By Casey Reynolds, Assistant Professor and Extension Turfgrass Specialist,Mike Merchant, Professor and Extension Urban Entomologist,Diane Silcox Reynolds, Post-doctoral Research Associate, Entomology,The Texas A&M University System
Hunting billbugs (Fig. 1) are an occasional turfgrass pest in Texas, though their presence and impact appear to be increasing. The grasses they damage most often include bermudagrass and zoysiagrass turf, but they have also been known to feed on St. Augustinegrass and Centipedegrass. Damage typically appears as irregular, elongated, or round areas of brown and dying grass. These patches can often be misidentified as delayed spring green-up, disease, or as insufficient water or nutrients. Damage can occur at any time during the spring, summer, or early fall but typically occurs in the spring and fall when adults use chewing mouthparts (Fig. 2) to feed on the stems of the turfgrass plant. Female adults also cause damage by laying their eggs into turfgrass stems and leaf sheaths during spring and fall. Damage that occurs in the summer is typically associated with larvae feeding on the turfgrass roots and initially appears as small pockets of yellowing and
dying grass that may grow larger and coalesce as the larvae continue to feed. Damage symptoms include hollowed out stems (Fig. 3) as well as turfgrass leaves and sheaths that separate easily from the crown when pulled apart. Zoysia matrella cultivars appear to be more resistant to the hunting billbugs compared to Z. japonica cultivars. In one study, ‘Diamond’, ‘Zorro’, and ‘Cavalier’ suffered significantly less damage from hunting billbugs than most japonica varieties, including ‘Palisades’, ‘Meyer’, and ‘El Toro’.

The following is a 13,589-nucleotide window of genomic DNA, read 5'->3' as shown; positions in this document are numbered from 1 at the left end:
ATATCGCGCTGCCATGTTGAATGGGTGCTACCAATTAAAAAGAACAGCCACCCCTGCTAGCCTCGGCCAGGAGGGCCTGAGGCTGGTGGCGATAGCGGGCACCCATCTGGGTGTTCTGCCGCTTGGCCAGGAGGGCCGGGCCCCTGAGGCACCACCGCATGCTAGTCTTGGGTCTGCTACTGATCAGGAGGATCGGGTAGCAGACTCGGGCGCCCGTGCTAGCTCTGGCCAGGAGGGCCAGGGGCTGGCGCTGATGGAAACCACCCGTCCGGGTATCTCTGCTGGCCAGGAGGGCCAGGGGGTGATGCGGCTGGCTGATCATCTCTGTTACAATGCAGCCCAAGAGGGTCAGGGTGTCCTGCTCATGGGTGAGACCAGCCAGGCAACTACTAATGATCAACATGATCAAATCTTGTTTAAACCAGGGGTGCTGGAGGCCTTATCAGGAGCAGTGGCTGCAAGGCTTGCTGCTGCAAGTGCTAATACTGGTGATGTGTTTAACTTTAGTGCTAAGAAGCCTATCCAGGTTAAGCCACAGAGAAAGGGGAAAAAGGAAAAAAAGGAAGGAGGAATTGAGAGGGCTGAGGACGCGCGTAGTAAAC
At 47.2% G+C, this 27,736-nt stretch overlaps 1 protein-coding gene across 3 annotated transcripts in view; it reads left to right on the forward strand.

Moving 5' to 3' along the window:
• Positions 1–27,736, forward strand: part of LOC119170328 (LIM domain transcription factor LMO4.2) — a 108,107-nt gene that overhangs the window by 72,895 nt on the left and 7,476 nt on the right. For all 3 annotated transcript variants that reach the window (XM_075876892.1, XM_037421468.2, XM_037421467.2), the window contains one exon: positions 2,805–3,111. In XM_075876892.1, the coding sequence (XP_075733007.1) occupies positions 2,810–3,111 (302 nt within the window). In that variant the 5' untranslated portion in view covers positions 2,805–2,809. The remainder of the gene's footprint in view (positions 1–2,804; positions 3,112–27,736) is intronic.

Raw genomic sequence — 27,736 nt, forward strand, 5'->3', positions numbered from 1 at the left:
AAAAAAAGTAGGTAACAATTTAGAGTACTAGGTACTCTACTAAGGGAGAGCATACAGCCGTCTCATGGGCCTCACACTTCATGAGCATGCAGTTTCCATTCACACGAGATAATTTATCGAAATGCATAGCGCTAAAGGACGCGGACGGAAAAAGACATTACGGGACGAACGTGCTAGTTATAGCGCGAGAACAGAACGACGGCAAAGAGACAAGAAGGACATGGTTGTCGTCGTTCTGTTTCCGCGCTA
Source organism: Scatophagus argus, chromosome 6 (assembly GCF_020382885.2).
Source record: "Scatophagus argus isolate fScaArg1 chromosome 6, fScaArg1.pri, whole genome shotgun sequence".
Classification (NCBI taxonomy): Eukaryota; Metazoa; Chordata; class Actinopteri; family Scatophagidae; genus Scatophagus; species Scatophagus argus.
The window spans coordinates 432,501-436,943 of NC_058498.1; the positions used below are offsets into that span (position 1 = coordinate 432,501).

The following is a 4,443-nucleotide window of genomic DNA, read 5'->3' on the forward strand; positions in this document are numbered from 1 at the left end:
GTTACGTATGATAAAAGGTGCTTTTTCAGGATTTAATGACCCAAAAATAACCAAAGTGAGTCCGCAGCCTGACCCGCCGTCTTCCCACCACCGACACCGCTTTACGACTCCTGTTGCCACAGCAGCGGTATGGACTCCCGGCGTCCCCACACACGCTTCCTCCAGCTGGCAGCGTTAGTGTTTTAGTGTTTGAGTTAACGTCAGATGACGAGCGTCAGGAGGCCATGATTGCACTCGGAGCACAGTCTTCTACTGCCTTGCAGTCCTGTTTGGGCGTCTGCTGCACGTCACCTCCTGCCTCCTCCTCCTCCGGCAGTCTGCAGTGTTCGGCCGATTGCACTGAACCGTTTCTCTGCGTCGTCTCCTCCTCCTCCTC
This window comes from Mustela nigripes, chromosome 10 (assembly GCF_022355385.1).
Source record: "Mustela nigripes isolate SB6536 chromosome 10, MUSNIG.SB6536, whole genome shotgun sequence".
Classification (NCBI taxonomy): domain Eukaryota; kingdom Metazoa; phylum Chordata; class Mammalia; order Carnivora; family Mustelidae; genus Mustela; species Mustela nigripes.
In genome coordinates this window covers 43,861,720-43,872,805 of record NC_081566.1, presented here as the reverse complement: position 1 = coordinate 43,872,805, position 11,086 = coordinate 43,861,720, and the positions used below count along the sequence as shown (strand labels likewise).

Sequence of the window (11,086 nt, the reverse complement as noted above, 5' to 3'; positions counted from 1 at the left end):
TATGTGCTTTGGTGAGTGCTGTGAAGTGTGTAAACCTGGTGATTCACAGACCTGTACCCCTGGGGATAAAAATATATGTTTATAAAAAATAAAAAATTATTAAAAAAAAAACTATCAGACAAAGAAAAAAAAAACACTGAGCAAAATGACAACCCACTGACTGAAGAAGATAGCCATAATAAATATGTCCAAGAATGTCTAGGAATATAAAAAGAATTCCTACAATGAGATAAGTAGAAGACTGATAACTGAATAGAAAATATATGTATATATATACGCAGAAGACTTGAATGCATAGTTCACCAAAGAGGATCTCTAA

Hunting billbug life cycle
Hunting billbugs belong to the insect order Coleoptera (beetles) and family Curculionidae (weevils). They are between ⅓ to ½ inch long and are reddish-brown to black. The adult beetle has a characteristic long beak (Fig. 4) that is often associated with insects in the weevil family. Hunting billbugs go through complete metamorphosis, and can be identified to species by markings on the first segment of the thorax (pronotum) and the modified, hardened, first pair of wings (elytra).
Hunting billbug biology and life cycle timing are poorly understood for the various regions of Texas. Billbugs most often overwinter in the adult stage but can also overwinter as large larvae. As soil temperatures increase in the spring, adults begin to feed, mate, and lay eggs. Once they become active in the spring, female adult bill bugs begin to lay (oviposit) creamy white oblong shaped eggs that take 3 to 10 days to hatch. Larvae (Fig. 5) of the hunting billbug are white with a brown head capsule. They are legless and are ¼ to ⅜ inch long at the last instar. These larvae feed within the stems of the turfgrass plant, the crown, and the root zone for 3 to 5 weeks before pupating. After remaining in the pupal stage for 3 to 7 days, the adult billbugs emerge and the life cycle begins again until temperatures decrease in the fall.